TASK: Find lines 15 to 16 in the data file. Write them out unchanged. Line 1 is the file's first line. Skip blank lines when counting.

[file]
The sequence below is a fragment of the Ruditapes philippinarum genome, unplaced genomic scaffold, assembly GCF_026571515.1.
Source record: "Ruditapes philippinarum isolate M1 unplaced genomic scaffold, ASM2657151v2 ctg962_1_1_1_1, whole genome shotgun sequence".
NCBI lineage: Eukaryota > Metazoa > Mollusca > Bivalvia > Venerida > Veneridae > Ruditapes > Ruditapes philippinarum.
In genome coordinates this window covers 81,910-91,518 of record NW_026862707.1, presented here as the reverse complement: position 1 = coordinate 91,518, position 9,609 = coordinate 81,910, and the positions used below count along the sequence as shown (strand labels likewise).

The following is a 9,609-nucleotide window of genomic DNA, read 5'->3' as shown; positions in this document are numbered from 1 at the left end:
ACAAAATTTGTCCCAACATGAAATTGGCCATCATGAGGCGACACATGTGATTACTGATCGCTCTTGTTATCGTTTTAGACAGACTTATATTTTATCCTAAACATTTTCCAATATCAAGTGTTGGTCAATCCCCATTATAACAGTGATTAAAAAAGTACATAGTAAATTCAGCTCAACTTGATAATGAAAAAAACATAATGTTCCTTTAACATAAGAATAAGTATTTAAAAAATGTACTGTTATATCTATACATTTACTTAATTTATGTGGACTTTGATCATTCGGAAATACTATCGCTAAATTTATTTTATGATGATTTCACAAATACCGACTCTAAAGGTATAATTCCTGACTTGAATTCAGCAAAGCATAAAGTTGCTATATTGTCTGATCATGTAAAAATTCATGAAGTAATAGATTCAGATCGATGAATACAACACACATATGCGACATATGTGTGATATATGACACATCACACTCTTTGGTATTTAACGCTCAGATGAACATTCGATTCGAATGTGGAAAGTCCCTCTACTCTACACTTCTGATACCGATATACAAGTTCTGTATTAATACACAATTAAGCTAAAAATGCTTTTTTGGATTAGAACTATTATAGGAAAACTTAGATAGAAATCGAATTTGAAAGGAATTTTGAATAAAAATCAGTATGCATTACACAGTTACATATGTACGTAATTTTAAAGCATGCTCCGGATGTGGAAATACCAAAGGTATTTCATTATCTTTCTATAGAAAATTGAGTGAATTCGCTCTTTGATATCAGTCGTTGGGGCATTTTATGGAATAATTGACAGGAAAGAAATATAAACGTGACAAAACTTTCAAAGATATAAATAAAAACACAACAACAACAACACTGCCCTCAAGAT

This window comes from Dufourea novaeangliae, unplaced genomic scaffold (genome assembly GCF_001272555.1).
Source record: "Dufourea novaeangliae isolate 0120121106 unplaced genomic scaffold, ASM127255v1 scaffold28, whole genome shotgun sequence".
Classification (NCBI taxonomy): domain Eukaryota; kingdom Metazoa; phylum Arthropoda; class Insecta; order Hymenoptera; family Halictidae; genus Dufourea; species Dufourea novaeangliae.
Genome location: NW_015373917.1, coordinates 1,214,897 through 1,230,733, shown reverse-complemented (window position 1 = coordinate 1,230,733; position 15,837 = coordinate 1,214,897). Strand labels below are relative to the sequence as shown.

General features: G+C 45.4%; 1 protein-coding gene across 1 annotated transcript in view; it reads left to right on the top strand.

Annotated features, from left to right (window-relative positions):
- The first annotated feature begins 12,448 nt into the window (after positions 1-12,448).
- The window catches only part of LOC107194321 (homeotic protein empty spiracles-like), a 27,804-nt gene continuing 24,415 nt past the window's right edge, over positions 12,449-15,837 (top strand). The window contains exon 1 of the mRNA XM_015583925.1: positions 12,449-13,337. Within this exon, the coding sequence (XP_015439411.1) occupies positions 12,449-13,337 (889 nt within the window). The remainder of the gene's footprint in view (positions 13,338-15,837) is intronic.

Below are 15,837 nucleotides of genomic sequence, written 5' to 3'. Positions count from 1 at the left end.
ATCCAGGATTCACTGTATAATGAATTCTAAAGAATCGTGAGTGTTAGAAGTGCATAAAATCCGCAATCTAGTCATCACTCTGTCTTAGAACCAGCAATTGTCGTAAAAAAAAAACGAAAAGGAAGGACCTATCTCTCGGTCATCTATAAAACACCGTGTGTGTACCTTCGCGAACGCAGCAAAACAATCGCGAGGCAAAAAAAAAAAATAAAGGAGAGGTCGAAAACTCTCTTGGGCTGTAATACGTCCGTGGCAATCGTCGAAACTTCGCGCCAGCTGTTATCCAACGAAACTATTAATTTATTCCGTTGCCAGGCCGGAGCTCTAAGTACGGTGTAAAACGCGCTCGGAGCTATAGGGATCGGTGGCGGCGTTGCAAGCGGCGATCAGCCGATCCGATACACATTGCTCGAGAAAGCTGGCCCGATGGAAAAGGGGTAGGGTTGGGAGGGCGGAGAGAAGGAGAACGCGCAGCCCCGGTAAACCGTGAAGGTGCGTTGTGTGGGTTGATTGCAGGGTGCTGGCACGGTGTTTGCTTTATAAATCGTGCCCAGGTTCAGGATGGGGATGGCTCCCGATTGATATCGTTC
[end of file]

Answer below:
Below are 15,837 nucleotides of genomic sequence, written 5' to 3'. Positions count from 1 at the left end.
ATCCAGGATTCACTGTATAATGAATTCTAAAGAATCGTGAGTGTTAGAAGTGCATAAAATCCGCAATCTAGTCATCACTCTGTCTTAGAACCAGCAATTGTCGTAAAAAAAAAACGAAAAGGAAGGACCTATCTCTCGGTCATCTATAAAACACCGTGTGTGTACCTTCGCGAACGCAGCAAAACAATCGCGAGGCAAAAAAAAAAAATAAAGGAGAGGTCGAAAACTCTCTTGGGCTGTAATACGTCCGTGGCAATCGTCGAAACTTCGCGCCAGCTGTTATCCAACGAAACTATTAATTTATTCCGTTGCCAGGCCGGAGCTCTAAGTACGGTGTAAAACGCGCTCGGAGCTATAGGGATCGGTGGCGGCGTTGCAAGCGGCGATCAGCCGATCCGATACACATTGCTCGAGAAAGCTGGCCCGATGGAAAAGGGGTAGGGTTGGGAGGGCGGAGAGAAGGAGAACGCGCAGCCCCGGTAAACCGTGAAGGTGCGTTGTGTGGGTTGATTGCAGGGTGCTGGCACGGTGTTTGCTTTATAAATCGTGCCCAGGTTCAGGATGGGGATGGCTCCCGATTGATATCGTTC